As a photographer, you love your craft, and when it’s professional, you also have to care for finances. To keep your business going, you need to bill your clients and before that, you can give them time to prepare for the payment by sending a photography invoice.
Photography Invoice Templates
What does a photography invoice look like?
As a photographer, your clients will consider you as an artist. Therefore, even your photography invoice template should also look professional. To accomplish this, start off by including the following information:
- How clients may contact you for work.
- Details about payment terms.
- A breakdown of costs depending on the work you will do.
- The total amount due.
- The date of the project.
It’s recommended for you to break down the total cost into subsections. This way, your client will see precisely what they’re for. Since the invoice comes from you, your client expects it to look well-designed, beautiful, and professional.
Photography Invoice Samples
How do I make a photography invoice?
Even in the photography business, there will be clients who might try to “pull a fast one” on you – and this is the reason why a photography invoice is important. It ensures that you will get paid on time. Here are some steps to follow when making your photography invoice sample:
- Your name or the name of your photography business
It is important for your clients to clearly know the sender of the invoice. If you have a logo, you should add this too.
- The term, “Invoice”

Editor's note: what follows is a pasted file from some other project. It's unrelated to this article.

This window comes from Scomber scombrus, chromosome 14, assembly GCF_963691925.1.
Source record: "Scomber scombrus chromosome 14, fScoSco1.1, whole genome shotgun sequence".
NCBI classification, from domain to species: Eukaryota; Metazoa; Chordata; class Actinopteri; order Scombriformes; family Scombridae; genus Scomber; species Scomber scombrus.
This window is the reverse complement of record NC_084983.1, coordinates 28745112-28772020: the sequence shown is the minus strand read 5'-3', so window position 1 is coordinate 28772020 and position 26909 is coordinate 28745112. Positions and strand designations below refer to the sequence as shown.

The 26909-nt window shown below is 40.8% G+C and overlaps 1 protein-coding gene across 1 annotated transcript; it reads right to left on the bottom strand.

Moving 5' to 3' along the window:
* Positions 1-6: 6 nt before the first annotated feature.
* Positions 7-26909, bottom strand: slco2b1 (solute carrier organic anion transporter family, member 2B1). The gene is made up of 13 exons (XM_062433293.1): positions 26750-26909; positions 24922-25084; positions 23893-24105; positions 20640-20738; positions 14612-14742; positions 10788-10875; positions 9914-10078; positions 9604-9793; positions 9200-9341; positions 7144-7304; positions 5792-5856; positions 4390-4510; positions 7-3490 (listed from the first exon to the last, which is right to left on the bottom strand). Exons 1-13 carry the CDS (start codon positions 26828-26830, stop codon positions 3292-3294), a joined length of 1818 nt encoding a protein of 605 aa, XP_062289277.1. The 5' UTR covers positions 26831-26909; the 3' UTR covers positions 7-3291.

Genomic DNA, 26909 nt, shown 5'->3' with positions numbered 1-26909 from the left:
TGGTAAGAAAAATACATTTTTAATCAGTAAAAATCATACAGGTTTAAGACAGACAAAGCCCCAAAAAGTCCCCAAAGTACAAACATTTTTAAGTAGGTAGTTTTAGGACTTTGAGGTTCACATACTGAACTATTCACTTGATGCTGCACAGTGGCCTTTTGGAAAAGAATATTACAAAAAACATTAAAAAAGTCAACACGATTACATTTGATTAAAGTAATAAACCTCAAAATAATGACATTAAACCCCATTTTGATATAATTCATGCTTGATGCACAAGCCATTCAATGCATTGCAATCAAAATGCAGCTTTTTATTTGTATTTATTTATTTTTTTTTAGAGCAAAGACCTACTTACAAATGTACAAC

The best and clearest way to inform your clients about the purpose of the document is by placing the term, “Invoice.” This avoids confusion where your client might assume that it’s either a price sheet for your services or a receipt for an invoice that they have already paid.
- Details of your client
There are two benefits of adding the details about your client in the photography invoice example. First, it makes it clear who you’re sending the document to. Second, it makes clear that the invoice is for your client, which is very useful for their own record keeping.
- Invoice Number
You should assign a unique invoice number for all of your invoices. This is important for you and your client as you will use the invoice for reconciliation and tax purposes.
- Date of the invoice and the due date of the payment
You should clearly state the terms of payment in the photography contract you give to your client. Providing this same information on the invoice will serve as a reminder for your client. It will help when you send follow-ups and is also ensures that your client won’t feel confusion in terms of the payment deadlines.
- Line items about the work you have done
Add a breakdown of all the items that you provided. For this, a good practice is to use the same formula to get the price total and include this in the line item on your invoice for clear results.
- Prices and taxes